He sits parked in his “rock rock chair” as the morning sunlight fades to noon and it begins to rain, again, for the 5th day in a row.
We haven’t left the house in 3 days, he and I.
I feel a bit stir crazy and a bit at peace all at once.
It’s nice to occasionally forgo the trouble of getting dressed.
I walk barefooted into the kitchen collecting granola crumbs as I go. Living with a toddler makes crumbs become a part of daily life.
I methodically count the cups of water as I pour them into the pot. Even though we are doing a CSA, we still have a bag of Bear Creek soup left that I am so thankful for. Though a more seasoned cook would not count the cups, my specialty of non-cooking allows me to find comfort in exact measurements and package directions.
As I count, measure and pour I think back to my own childhood. Days of fevers and coughs, breathing treatments and inhalers. I spent may days spewed out on the blue microfiber couch eating chicken noodle soup, watching tv, and soaking in the scent of White Shoulders perfume from my mom.
I don’t have to do this with him too often. Days of nothing and sick and chicken noodle soup. But today, a 101.5 degree fever keeps us home and leaves school and to do lists waiting.
I’m not sure I’m very good at it. My mom always knew how to comfort me and just the right remedies. Sick care is not my specialty.
I spent childhood in and out of hospitals, frequently missing school, always having an inhaler on hand and years of nightly breathing treatments. Severe asthma and allergies makes frequent sickness a part of life. As miserable as it was for me, I can’t fathom the toll it must have taken on my mother.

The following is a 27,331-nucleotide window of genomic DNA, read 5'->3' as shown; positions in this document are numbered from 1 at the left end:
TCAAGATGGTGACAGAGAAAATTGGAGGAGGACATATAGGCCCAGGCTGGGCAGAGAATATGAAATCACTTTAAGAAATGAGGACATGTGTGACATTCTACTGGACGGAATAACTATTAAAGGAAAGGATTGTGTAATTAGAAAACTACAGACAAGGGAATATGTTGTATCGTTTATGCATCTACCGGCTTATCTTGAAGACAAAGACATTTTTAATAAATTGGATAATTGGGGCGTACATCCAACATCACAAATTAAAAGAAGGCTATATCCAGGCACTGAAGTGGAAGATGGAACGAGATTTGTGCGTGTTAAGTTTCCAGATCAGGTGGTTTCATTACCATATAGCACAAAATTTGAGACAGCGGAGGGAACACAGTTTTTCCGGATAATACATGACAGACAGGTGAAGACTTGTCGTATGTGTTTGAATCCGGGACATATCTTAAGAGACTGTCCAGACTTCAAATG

I am so thankful that, for the most part, our little guy is healthy. There are not many days spent on the couch with soup here.
I think about how thankful and in awe I am of my mom, who spent many hours cuddling a sick child, wringing wet wash cloths and spooning medicine in between caring for two more little ones and working night shifts at the hospital.
The soup finally takes boil on the stove and I survey the pile of dirty coffee cups decorating my counter top and laundry piled in the basket on top of the washer. Didn’t I just do dishes and laundry yesterday? I am so often bored by the monotony of my job description.
“Here you go, sweet boy,” I say as I place a bowl of soup on the coffee table for him. We are breaking the rules and eating in the living room to a background of Peter Rabbit.
“Mmm, soup!” He says as he stirs in his ice, his favorite method of quick cooling.
I cuddle up next to him and take a sip myself.
And then it came full circle, the cliche you always hear about, how you will never know your mother’s love for you until you have a child of your own.
For such a long time I’ve felt like this was just my journey, me finding my footing on the path of motherhood while my son teaches me what he needs. It’s taken me a long time to fall comfortably into this role, even though I know I’ve done the best I could since the beginning.
I know, intrinsically, that it is my mother who taught me everything I know about being a mother. How to care and love and comfort and sacrifice.
I watch my son spoon his soup slowly.
“Mommy, why do you always look at me and smile?”
I continued my gaze, unaware that I was softly smiling. “I just love you very much.”
And I’m so thankful for the person that gave me that gift.
Happy Belated Mother’s Day to the amazing woman I’m lucky enough to call my Mom.